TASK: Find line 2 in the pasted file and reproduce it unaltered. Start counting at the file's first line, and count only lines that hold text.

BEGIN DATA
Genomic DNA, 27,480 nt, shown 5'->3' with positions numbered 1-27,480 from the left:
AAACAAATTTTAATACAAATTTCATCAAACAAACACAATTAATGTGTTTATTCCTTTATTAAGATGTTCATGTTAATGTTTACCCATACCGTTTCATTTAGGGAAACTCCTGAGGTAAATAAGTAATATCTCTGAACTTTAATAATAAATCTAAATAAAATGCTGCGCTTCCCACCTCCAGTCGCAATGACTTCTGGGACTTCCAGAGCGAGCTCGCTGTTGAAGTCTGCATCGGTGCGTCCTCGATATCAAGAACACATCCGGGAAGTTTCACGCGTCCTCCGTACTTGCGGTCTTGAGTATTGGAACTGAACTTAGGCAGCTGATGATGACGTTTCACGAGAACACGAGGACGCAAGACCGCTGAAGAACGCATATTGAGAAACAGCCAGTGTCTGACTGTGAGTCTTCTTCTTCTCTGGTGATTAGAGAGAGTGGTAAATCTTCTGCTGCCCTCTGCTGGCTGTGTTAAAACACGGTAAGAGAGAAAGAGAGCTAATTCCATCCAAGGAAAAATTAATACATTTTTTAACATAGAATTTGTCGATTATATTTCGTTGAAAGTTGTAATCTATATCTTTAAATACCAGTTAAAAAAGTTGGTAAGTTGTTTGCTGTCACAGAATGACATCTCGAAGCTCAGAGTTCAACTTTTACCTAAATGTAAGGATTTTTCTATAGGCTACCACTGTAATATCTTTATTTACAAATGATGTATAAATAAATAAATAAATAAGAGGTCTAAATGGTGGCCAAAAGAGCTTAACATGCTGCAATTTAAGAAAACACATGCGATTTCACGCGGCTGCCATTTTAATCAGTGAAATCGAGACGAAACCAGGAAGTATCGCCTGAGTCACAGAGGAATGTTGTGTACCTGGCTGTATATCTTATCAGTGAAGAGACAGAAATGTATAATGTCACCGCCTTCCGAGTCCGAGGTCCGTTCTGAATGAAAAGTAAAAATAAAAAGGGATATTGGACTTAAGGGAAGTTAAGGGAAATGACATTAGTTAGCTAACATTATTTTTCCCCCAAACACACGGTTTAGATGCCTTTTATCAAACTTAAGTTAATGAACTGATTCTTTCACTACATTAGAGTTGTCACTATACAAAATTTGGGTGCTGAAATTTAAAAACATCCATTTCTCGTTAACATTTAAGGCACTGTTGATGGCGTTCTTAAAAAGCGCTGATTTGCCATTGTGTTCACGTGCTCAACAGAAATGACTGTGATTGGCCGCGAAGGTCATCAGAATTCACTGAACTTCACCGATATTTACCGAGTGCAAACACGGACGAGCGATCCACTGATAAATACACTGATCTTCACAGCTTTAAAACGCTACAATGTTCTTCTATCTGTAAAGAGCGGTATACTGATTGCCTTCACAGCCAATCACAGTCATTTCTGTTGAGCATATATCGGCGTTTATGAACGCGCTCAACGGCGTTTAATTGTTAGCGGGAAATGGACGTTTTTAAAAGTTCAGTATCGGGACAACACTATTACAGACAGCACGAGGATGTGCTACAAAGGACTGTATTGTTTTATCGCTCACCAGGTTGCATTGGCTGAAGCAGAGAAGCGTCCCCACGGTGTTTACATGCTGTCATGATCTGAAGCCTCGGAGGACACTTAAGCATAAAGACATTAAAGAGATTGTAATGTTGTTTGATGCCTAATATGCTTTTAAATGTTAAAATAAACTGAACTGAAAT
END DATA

AAACAAATTTTAATACAAATTTCATCAAACAAACACAATTAATGTGTTTATTCCTTTATTAAGATGTTCATGTTAATGTTTACCCATACCGTTTCATTTAGGGAAACTCCTGAGGTAAATAAGTAATATCTCTGAACTTTAATAATAAATCTAAATAAAATGCTGCGCTTCCCACCTCCAGTCGCAATGACTTCTGGGACTTCCAGAGCGAGCTCGCTGTTGAAGTCTGCATCGGTGCGTCCTCGATATCAAGAACACATCCGGGAAGTTTCACGCGTCCTCCGTACTTGCGGTCTTGAGTATTGGAACTGAACTTAGGCAGCTGATGATGACGTTTCACGAGAACACGAGGACGCAAGACCGCTGAAGAACGCATATTGAGAAACAGCCAGTGTCTGACTGTGAGTCTTCTTCTTCTCTGGTGATTAGAGAGAGTGGTAAATCTTCTGCTGCCCTCTGCTGGCTGTGTTAAAACACGGTAAGAGAGAAAGAGAGCTAATTCCATCCAAGGAAAAATTAATACATTTTTTAACATAGAATTTGTCGATTATATTTCGTTGAAAGTTGTAATCTATATCTTTAAATACCAGTTAAAAAAGTTGGTAAGTTGTTTGCTGTCACAGAATGACATCTCGAAGCTCAGAGTTCAACTTTTACCTAAATGTAAGGATTTTTCTATAGGCTACCACTGTAATATCTTTATTTACAAATGATGTATAAATAAATAAATAAATAAGAGGTCTAAATGGTGGCCAAAAGAGCTTAACATGCTGCAATTTAAGAAAACACATGCGATTTCACGCGGCTGCCATTTTAATCAGTGAAATCGAGACGAAACCAGGAAGTATCGCCTGAGTCACAGAGGAATGTTGTGTACCTGGCTGTATATCTTATCAGTGAAGAGACAGAAATGTATAATGTCACCGCCTTCCGAGTCCGAGGTCCGTTCTGAATGAAAAGTAAAAATAAAAAGGGATATTGGACTTAAGGGAAGTTAAGGGAAATGACATTAGTTAGCTAACATTATTTTTCCCCCAAACACACGGTTTAGATGCCTTTTATCAAACTTAAGTTAATGAACTGATTCTTTCACTACATTAGAGTTGTCACTATACAAAATTTGGGTGCTGAAATTTAAAAACATCCATTTCTCGTTAACATTTAAGGCACTGTTGATGGCGTTCTTAAAAAGCGCTGATTTGCCATTGTGTTCACGTGCTCAACAGAAATGACTGTGATTGGCCGCGAAGGTCATCAGAATTCACTGAACTTCACCGATATTTACCGAGTGCAAACACGGACGAGCGATCCACTGATAAATACACTGATCTTCACAGCTTTAAAACGCTACAATGTTCTTCTATCTGTAAAGAGCGGTATACTGATTGCCTTCACAGCCAATCACAGTCATTTCTGTTGAGCATATATCGGCGTTTATGAACGCGCTCAACGGCGTTTAATTGTTAGCGGGAAATGGACGTTTTTAAAAGTTCAGTATCGGGACAACACTATTACAGACAGCACGAGGATGTGCTACAAAGGACTGTATTGTTTTATCGCTCACCAGGTTGCATTGGCTGAAGCAGAGAAGCGTCCCCACGGTGTTTACATGCTGTCATGATCTGAAGCCTCGGAGGACACTTAAGCATAAAGACATTAAAGAGATTGTAATGTTGTTTGATGCCTAATATGCTTTTAAATGTTAAAATAAACTGAACTGAAAT